President Serzh Sarkisian has reportedly added his voice to opposition concerns about vote buying in Armenia and instructed state prosecutors to take “additional measures” against the illegal but endemic practice.
According to his press office, Sarkisian met with Prosecutor-General Aghvan Hovsepian on Wednesday discuss “increasingly frequent concerns over vote bribes that are voiced by the public.”
“This negative phenomenon certainly casts a shadow on the legitimacy of any election, and it is incumbent on every democratic and rule-of-law state to neutralize such undesirable influence and ensure the conduct of free and fair elections,” the president was quoted as telling Hovsepian.
He added that law-enforcement authorities should therefore take “additional measures required by the situation within an objectively short period of time.” In particular, he said, they should refrain from prosecuting ordinary voters who admit taking vote bribes and agree to testify against candidates or parties distributing them.
Vote buying in the form of cash paid to voters or other material assistance provided to them or their communities has been one of the main types of irregularities alleged by Armenian opposition groups over the past decade. They say that Sarkisian’s Republican Party (HHK) and other pro-government groups have been increasingly reliant on the practice.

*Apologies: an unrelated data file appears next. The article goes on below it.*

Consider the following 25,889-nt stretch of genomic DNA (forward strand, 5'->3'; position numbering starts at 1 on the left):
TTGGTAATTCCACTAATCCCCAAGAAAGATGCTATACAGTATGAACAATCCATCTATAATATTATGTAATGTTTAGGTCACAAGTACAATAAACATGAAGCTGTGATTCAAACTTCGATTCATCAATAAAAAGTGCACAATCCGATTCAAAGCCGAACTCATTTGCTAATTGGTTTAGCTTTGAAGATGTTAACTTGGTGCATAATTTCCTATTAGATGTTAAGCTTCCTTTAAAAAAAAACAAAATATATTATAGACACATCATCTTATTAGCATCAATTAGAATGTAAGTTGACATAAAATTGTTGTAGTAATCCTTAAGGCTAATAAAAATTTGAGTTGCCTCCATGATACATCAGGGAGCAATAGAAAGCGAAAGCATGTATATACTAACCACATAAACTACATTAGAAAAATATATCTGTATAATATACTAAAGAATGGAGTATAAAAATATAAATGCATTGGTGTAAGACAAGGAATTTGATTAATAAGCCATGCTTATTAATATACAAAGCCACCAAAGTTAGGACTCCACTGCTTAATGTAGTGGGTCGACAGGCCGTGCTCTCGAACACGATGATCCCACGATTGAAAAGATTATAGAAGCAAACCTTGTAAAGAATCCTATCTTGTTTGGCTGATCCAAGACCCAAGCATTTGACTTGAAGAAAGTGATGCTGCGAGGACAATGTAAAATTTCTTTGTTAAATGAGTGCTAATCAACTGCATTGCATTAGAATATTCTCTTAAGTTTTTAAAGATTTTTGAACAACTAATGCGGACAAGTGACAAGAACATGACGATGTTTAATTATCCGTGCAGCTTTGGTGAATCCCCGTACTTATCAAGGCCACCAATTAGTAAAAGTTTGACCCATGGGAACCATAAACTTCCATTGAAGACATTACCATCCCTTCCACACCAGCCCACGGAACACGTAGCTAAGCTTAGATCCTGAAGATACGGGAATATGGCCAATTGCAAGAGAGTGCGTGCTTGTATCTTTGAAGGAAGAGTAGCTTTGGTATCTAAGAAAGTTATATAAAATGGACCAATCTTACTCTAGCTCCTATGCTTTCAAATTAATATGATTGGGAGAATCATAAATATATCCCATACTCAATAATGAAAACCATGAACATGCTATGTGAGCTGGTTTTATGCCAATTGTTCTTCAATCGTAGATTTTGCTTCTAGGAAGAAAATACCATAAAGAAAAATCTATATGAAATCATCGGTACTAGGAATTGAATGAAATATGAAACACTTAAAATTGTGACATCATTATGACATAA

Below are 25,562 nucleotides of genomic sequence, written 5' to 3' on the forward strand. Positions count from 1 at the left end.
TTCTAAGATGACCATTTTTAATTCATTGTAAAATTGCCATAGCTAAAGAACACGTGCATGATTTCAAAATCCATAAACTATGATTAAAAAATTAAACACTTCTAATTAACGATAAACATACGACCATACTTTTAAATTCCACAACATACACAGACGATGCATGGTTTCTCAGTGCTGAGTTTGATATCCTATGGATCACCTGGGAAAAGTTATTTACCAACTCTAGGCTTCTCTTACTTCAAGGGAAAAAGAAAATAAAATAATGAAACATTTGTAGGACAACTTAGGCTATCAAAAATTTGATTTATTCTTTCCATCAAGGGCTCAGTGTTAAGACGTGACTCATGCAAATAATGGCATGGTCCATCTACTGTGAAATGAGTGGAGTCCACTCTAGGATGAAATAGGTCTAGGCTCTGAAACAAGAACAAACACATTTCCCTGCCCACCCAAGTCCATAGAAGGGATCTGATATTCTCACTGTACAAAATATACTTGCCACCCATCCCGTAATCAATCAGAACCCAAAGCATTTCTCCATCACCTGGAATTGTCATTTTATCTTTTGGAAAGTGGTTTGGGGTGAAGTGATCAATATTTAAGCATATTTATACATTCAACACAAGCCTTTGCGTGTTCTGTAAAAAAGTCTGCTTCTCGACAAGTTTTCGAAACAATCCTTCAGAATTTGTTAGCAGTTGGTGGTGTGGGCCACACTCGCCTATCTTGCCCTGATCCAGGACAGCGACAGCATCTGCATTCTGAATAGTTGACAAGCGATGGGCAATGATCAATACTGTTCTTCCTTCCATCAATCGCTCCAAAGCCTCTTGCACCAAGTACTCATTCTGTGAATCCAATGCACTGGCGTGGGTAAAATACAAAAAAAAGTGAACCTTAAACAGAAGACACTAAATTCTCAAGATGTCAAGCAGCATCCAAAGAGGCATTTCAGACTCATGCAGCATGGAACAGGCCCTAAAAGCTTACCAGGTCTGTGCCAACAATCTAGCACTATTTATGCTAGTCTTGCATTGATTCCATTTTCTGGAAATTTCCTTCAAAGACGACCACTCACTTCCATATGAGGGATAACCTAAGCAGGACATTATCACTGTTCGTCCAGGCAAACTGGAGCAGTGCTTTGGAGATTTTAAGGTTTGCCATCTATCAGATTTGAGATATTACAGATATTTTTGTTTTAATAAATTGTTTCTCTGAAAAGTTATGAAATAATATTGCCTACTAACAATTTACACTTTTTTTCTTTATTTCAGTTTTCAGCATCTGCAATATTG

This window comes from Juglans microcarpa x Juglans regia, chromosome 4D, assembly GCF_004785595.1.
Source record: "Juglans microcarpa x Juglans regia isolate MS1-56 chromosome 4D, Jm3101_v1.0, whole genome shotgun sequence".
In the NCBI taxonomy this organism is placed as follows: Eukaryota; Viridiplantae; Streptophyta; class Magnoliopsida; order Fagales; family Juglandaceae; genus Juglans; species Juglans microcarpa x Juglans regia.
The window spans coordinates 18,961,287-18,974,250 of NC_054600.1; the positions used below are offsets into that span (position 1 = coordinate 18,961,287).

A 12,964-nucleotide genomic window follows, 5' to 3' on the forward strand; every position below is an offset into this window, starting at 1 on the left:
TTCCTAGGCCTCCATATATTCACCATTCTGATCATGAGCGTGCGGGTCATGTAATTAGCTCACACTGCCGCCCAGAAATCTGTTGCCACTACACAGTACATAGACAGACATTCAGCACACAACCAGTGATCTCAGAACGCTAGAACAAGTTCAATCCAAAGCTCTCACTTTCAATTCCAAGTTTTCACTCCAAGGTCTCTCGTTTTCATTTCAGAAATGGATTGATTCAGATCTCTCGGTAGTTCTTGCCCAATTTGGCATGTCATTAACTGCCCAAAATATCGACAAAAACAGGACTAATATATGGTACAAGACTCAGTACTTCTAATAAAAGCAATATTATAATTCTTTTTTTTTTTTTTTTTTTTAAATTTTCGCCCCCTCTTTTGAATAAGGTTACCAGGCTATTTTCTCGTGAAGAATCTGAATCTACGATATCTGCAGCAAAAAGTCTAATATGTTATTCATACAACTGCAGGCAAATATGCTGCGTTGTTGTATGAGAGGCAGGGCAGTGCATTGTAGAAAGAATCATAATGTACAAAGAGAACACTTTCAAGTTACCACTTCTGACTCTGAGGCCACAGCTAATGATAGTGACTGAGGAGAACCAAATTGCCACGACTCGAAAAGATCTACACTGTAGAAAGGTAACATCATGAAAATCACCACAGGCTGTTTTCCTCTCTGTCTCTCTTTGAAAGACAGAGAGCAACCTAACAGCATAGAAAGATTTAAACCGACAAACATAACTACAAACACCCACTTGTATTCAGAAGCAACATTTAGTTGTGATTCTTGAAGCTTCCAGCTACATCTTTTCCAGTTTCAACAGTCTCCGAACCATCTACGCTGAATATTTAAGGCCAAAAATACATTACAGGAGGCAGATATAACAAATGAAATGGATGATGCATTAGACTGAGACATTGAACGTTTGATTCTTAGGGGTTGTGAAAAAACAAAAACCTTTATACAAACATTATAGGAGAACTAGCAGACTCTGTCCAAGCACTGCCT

Armenia’s ongoing parliamentary election campaign has already been marred by such allegations. The HHK and its ruling coalition partners, Prosperous Armenia and Orinats Yerkir, deny them.
The country’s leading vote-monitoring organization, It’s Your Choice, said earlier this month that all three governing parties are already handing out “gifts” to voters. The head of the group, Harutiun Hambardzumian, said the material benefits include foodstuffs, alcohol, fertilizers and services such as road repairs and free busing for university students. The practice is particularly widespread in impoverished rural regions, he said.
Vote buying was a major theme of a campaign speech delivered by Levon Ter-Petrosian, the leader of the opposition Armenian National Congress (HAK), on Thursday in Yeghegnadzor, a small town in the southeastern Vayots Dzor.
“Please forgive us for not bringing 5,000-dram vote bribes and jam to this meeting with you,” Ter-Petrosian told local residents with sarcasm. “But many others will bring them. So I’m sure your warehouses will be filled up.”
“They are giving back money stolen from you,” he said.
The Prosperous Armenia leader, Gagik Tsarukian, donated ten tractors to Vayots Dzor villages when he campaigned in the mostly agricultural area last week. Tsarukian aides denied any political motives behind the donation.